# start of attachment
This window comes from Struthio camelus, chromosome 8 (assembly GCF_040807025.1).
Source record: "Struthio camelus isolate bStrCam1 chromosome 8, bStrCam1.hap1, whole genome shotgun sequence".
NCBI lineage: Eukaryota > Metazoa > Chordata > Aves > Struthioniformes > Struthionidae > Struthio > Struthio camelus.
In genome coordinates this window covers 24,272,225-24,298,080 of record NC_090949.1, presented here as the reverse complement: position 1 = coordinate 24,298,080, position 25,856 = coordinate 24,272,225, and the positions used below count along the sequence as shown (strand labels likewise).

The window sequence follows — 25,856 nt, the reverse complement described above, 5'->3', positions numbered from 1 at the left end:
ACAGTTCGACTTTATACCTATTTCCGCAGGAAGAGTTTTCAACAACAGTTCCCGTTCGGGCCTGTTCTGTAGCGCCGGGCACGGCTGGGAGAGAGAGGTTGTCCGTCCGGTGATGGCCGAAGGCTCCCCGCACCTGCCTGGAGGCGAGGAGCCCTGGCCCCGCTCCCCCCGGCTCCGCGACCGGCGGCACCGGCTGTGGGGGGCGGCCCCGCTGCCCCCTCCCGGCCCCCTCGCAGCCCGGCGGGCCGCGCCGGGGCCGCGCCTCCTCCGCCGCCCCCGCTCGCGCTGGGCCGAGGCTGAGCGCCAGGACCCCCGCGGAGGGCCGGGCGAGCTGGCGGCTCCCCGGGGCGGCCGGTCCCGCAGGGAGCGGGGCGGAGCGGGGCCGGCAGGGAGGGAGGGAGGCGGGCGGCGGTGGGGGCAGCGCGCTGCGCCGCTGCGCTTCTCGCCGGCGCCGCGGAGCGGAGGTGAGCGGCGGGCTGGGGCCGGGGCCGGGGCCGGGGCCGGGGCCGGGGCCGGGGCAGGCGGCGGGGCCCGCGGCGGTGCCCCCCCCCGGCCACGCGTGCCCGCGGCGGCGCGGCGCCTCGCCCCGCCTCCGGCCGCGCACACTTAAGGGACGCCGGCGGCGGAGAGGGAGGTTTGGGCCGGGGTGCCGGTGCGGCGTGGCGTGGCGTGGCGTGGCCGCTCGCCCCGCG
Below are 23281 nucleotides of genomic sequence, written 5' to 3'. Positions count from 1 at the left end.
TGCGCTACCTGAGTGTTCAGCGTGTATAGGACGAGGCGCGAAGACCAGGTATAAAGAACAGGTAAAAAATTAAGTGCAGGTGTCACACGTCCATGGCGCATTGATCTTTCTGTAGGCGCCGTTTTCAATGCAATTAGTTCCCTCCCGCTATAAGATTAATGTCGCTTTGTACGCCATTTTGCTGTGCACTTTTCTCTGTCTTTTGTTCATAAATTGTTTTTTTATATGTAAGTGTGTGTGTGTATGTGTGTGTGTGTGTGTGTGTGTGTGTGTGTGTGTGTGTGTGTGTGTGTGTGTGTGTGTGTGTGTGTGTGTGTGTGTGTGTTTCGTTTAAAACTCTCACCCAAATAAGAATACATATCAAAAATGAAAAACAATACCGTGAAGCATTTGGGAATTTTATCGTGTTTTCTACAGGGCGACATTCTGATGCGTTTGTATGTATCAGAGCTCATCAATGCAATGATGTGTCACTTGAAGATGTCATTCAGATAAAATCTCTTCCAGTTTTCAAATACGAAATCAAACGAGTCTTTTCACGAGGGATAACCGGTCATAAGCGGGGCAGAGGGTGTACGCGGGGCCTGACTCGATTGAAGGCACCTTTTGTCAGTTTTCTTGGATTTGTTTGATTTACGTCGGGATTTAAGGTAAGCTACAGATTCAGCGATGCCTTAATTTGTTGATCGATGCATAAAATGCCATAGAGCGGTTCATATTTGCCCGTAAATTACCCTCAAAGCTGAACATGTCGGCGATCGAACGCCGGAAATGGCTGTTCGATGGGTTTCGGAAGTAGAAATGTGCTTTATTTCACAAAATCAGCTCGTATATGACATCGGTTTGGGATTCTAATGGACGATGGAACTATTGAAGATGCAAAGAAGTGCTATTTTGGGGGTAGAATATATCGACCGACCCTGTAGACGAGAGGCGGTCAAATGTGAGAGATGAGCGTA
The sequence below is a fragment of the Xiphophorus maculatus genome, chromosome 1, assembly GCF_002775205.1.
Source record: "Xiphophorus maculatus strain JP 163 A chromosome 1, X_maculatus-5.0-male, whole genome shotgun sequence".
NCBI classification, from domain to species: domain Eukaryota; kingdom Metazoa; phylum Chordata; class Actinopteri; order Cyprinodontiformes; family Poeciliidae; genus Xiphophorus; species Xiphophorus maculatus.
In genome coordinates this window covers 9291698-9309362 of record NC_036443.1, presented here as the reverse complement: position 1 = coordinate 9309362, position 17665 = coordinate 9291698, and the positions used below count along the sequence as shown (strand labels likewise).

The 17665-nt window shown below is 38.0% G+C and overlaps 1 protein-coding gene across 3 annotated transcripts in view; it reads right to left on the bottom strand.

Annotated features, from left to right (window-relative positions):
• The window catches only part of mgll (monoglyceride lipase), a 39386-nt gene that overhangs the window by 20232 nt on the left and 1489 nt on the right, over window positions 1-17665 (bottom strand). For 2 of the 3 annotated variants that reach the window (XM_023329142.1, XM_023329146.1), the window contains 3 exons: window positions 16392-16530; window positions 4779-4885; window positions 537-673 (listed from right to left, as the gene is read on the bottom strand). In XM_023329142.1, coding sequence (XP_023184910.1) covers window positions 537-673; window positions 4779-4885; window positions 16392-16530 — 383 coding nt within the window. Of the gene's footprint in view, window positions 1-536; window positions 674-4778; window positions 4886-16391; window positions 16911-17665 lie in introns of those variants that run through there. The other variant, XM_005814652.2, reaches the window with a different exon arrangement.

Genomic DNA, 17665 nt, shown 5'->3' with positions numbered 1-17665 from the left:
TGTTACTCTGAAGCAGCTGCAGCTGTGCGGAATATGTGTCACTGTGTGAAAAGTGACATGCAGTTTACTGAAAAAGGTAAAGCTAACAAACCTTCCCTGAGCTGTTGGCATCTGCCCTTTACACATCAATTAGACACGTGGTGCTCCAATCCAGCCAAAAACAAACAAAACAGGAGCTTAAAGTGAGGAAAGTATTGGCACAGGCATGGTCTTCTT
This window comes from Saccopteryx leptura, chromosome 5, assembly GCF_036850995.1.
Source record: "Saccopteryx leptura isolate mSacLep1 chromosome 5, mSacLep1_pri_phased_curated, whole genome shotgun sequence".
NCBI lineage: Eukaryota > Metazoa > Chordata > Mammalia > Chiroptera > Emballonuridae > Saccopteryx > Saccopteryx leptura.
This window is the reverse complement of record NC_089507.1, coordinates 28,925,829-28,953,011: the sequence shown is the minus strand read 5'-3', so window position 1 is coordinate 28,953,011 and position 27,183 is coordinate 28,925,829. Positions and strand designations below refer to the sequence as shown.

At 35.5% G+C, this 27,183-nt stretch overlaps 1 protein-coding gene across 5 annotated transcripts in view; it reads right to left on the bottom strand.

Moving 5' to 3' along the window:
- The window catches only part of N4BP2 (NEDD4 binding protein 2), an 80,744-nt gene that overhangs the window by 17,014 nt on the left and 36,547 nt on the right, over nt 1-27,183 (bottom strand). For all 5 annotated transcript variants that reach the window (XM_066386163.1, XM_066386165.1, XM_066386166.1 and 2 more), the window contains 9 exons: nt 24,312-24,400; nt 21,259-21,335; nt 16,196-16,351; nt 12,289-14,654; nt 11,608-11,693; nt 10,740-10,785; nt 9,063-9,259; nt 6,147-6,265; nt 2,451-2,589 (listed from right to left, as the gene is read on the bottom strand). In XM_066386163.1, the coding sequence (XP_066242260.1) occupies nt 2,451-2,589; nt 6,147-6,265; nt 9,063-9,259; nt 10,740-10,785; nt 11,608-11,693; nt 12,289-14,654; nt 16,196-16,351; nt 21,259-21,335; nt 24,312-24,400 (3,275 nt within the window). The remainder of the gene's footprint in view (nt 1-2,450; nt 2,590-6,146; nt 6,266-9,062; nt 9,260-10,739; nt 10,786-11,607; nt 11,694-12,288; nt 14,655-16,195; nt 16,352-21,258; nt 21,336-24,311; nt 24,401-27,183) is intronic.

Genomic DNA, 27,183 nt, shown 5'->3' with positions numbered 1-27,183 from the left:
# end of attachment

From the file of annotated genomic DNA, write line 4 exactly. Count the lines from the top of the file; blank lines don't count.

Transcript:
In genome coordinates this window covers 24,272,225-24,298,080 of record NC_090949.1, presented here as the reverse complement: position 1 = coordinate 24,298,080, position 25,856 = coordinate 24,272,225, and the positions used below count along the sequence as shown (strand labels likewise).